Metro-East Living

Hot and cold: 10 observations about the weather

If I ever wanted to write a column about the weather, today would be the perfect Sunday.

I’ve never written about weather except in very general terms. It was sunny. Or bitterly cold. Or the game was rained out. Or I’d like to have an official snow day like school snow days when I was a kid. A few wet springs ago, I wrote about my favorite rain-related songs.

Deep stuff, I know.

I’ve never been a science guy, either. I’m sure we learned meteorology in school. But I wasn’t paying attention. My weather studies were focused on staring out the window, wishing I was enjoying the weather, any weather.

I figured writing a column about the weather would be simple. Wrong. What I learned is I’m fair weather when it comes to the weather.

When the weather is good, and it poses no interruptions in my life and plans, life is good. When that’s the case, I love the weather here in the Midwest and the change of seasons. Especially autumn. I love October.

At the first sign of trouble, though, I’m down on the weatherman and Midwest unpredictability. Especially on weekends. I hate rainy Saturdays.

I’m a white-collar guy, so my livelihood is not based on the weather. I salute folks who work outdoors. It’s easier when it’s 75 degrees and sunny. It’s not easy when it’s 25 degrees and sleeting.

As I wrote about the weather, I asked myself, “Why don’t I know more about the weather?”

I also asked myself, “Do I need to know any more about the weather?”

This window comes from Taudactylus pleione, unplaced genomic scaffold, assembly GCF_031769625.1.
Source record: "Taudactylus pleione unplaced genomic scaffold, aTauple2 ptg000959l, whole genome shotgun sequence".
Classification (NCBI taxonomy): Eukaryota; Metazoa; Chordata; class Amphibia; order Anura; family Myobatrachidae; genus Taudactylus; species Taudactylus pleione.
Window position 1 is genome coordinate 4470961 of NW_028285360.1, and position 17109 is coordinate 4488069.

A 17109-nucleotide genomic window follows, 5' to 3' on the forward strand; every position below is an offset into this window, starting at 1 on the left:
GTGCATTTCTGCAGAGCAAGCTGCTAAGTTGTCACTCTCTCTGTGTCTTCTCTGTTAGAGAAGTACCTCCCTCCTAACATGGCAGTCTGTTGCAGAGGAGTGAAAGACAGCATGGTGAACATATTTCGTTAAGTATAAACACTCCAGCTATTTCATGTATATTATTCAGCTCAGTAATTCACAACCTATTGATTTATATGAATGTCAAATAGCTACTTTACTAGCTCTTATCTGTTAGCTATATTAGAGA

I’ve watched the Weather Channel maybe a dozen times in my life. Usually when there was a natural disaster somewhere. Weather can be fierce, devastating, deadly. I also felt sorry for the young reporter standing in a storm.

I pay attention to the daily weather forecast a lot closer when I’m traveling. I’ve learned bad weather can lead to extra hours in the airport. And extra time in airports is never a good thing. Too many temptations. Few of them healthy.

Over the years, I’ve learned that when a person has absolutely nothing else to talk to you about, he undoubtedly will bring up the weather.

“Nice weather today.”

“ Supposed to rain, I hear.”

I’m thankful for the weather. In today’s sensitive world, you can’t hurt anyone’s feelings by talking about weather. It’s a safe conversation. We need safe conversations.

OK, here goes. My ten best observations of what I really know about the weather:

1. When it rains, my umbrella will be in the last place I left it. But rarely is that where it’s raining now.

2. If I don’t take a coat with me on a trip, the chances increase greatly that there will be an immediate 20-degree temperature drop at my destination.

3. On Thanksgiving, TV weather reporters automatically start talking about the possibility of a white Christmas.

4. The two hottest places ever in my little world: the front leather seats of my Honda Accord in July, and a Sunday afternoon game at the old Busch Stadium in July.

5. The two coldest places ever in my little world: the SIUE commuter parking lots in the early 1980s and the old Busch Stadium II at a Big Red-Miami Dolphins football game on Thanksgiving Day 1977.

6. If you need to be reminded to bring your pets inside during bitterly cold weather, or to be sure they have plenty of water in the heat, then you probably should not be a pet owner.

7. Icy conditions pose many safety risks. One of the greatest is taking out the trash can on an icy driveway. It’s humbling to slip and fall. Double humbling to have a trash can on top of you.

8. On the first snow of any year, I can guarantee you that I will not have a window scraper in my car.

9. There’s no worse feeling in the world on a hot summer night than to hear the magical music of an ice cream truck in the neighborhood and you’re on a walk with no money in your pockets.

10. I don’t know the difference between a “watch” or “warning.” But please, please just tell me if I need to go to the basement now!

  Comments